26 June 2021 :
A panel of the U.S. Court of Appeals for the Sixth Circuit has granted 2-1 a new trial to August Cassano, holding that he had been tried in violation of his Sixth Amendment right to self-representation.
Cassano, now 67, White, was sentenced to death in 1998 for the October 21, 1997 murder of his cellmate, Walter Hardy. At the time he was serving a life sentence for the murder of a bartender in 1976.
Prior to the 1998 trial, saying that his appointed counsel that his counsel “rarely visited him, failed to provide him with updates on the case, and frequently lied to him,” Cassano filed a pro se motion to waive his right to counsel and a second motion to appoint substitute counsel. New counsel were appointed, but Cassano again raised the possibility of representing himself. The court responded: “you’re not going to represent yourself in this matter. If you wish to say a word on the record about that, you can. But thereafter you won’t be speaking in the courtroom. I’m in charge of the courtroom, not you. You will never be in charge of this courtroom.”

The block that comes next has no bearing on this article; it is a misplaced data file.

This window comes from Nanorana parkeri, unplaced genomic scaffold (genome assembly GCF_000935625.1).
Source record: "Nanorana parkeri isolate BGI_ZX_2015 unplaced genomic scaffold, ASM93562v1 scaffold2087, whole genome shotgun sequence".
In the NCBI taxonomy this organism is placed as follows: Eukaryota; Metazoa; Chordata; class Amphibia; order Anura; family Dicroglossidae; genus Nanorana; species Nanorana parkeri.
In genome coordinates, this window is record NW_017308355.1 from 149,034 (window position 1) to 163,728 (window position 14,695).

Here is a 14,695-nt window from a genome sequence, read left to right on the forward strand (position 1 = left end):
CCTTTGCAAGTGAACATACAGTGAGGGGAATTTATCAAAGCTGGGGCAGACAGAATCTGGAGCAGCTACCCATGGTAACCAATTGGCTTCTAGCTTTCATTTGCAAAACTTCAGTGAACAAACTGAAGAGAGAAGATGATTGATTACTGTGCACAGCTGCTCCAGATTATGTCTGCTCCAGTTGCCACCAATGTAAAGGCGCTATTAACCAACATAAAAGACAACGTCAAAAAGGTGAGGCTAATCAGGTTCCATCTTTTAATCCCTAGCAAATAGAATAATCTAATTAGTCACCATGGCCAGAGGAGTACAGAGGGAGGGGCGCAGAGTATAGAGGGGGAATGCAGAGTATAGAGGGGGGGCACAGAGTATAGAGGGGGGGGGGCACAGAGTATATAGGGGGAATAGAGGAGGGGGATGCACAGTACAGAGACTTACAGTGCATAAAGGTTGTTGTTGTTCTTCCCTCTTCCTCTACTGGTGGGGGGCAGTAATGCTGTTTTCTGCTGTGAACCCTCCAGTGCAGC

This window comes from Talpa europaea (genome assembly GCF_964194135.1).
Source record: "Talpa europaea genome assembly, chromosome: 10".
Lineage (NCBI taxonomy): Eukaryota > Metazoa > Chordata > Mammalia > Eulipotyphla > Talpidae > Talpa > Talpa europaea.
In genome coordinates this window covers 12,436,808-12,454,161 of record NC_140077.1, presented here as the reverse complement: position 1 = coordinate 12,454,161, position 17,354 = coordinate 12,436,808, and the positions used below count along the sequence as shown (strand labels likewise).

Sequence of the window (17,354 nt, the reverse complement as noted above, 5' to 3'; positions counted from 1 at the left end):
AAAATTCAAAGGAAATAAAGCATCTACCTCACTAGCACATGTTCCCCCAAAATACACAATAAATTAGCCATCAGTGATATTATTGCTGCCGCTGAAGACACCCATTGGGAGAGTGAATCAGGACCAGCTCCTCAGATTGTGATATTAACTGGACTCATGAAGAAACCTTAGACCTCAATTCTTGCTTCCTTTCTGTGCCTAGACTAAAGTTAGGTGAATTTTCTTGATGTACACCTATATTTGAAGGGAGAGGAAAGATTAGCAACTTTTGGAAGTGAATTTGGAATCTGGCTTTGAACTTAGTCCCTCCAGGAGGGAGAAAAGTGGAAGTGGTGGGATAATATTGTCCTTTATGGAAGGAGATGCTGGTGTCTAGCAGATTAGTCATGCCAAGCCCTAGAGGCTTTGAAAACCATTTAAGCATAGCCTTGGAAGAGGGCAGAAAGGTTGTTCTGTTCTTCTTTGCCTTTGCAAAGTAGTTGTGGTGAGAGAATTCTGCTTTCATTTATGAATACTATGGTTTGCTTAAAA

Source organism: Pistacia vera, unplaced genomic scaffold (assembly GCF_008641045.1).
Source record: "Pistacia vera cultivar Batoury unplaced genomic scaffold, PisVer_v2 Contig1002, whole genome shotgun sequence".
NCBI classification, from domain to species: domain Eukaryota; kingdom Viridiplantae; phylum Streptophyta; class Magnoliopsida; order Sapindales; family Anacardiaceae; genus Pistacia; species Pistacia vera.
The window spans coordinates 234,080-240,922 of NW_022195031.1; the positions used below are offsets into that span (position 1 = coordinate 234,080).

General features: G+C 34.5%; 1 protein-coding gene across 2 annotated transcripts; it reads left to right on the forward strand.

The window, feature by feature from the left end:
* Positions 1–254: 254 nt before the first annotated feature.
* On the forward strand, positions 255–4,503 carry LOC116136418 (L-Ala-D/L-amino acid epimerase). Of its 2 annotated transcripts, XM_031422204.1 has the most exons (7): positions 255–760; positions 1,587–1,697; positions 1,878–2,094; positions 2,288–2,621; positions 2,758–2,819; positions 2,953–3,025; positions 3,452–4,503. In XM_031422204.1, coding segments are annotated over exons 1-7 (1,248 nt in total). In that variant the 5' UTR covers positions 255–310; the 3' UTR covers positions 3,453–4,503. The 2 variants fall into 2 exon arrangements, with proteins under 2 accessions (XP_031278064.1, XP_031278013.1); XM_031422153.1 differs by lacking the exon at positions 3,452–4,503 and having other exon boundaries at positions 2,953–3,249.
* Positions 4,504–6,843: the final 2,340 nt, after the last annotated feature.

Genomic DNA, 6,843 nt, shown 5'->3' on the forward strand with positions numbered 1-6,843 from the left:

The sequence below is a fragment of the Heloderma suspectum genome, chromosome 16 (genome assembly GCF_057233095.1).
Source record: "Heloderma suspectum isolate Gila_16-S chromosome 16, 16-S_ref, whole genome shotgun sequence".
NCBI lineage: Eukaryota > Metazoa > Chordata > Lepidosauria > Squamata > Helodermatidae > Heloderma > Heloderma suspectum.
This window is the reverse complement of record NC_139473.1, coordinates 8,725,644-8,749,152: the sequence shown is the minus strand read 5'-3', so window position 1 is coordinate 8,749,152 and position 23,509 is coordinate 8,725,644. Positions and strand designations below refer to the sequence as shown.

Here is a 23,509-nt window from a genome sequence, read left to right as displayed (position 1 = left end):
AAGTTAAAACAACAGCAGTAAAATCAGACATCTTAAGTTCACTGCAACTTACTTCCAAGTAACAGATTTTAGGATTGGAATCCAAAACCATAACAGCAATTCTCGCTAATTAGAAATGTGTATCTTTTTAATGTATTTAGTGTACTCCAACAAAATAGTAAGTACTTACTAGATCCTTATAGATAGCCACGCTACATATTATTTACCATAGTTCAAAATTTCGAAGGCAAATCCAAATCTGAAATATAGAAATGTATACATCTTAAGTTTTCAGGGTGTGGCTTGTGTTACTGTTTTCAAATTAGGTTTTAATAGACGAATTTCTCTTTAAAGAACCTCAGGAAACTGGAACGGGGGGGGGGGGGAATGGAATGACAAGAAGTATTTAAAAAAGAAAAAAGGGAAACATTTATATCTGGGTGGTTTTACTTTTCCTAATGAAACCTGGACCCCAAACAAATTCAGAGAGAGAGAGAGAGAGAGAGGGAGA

As jury selection was about to start, the only member of the defense team certified under Ohio rules as lead counsel for representing a capital defendant was still involved in another trial. Cassano again asked about self-representation and the court explained that “I think I’d be doing you a disservice by allowing that.” The court did not conduct a colloquy to determine whether Cassano was competent to waive counsel and whether the waive would be knowing, intelligent, and voluntary.
The majority opinion by Judge Eric L. Clay, joined by Judge Bernice Donald, held that the Ohio courts had never addressed Cassano’s self-representation claim and that the trial court’s refusal to allow him to represent himself violated the U.S. Supreme Court’s 1975 decision in Faretta v. California guaranteeing defendants the right to represent themselves.
Judge Eugene Edward Siler, Jr. dissented, arguing that Cassano had never clearly and unambiguously waived his right to counsel. Judge Siler noted that Cassano’s motions to waive counsel and seeking appointment of substitute counsel were within one minute of each another, suggesting that while Cassano wanted appointed counsel off the case, he did not want to proceed without legal representation.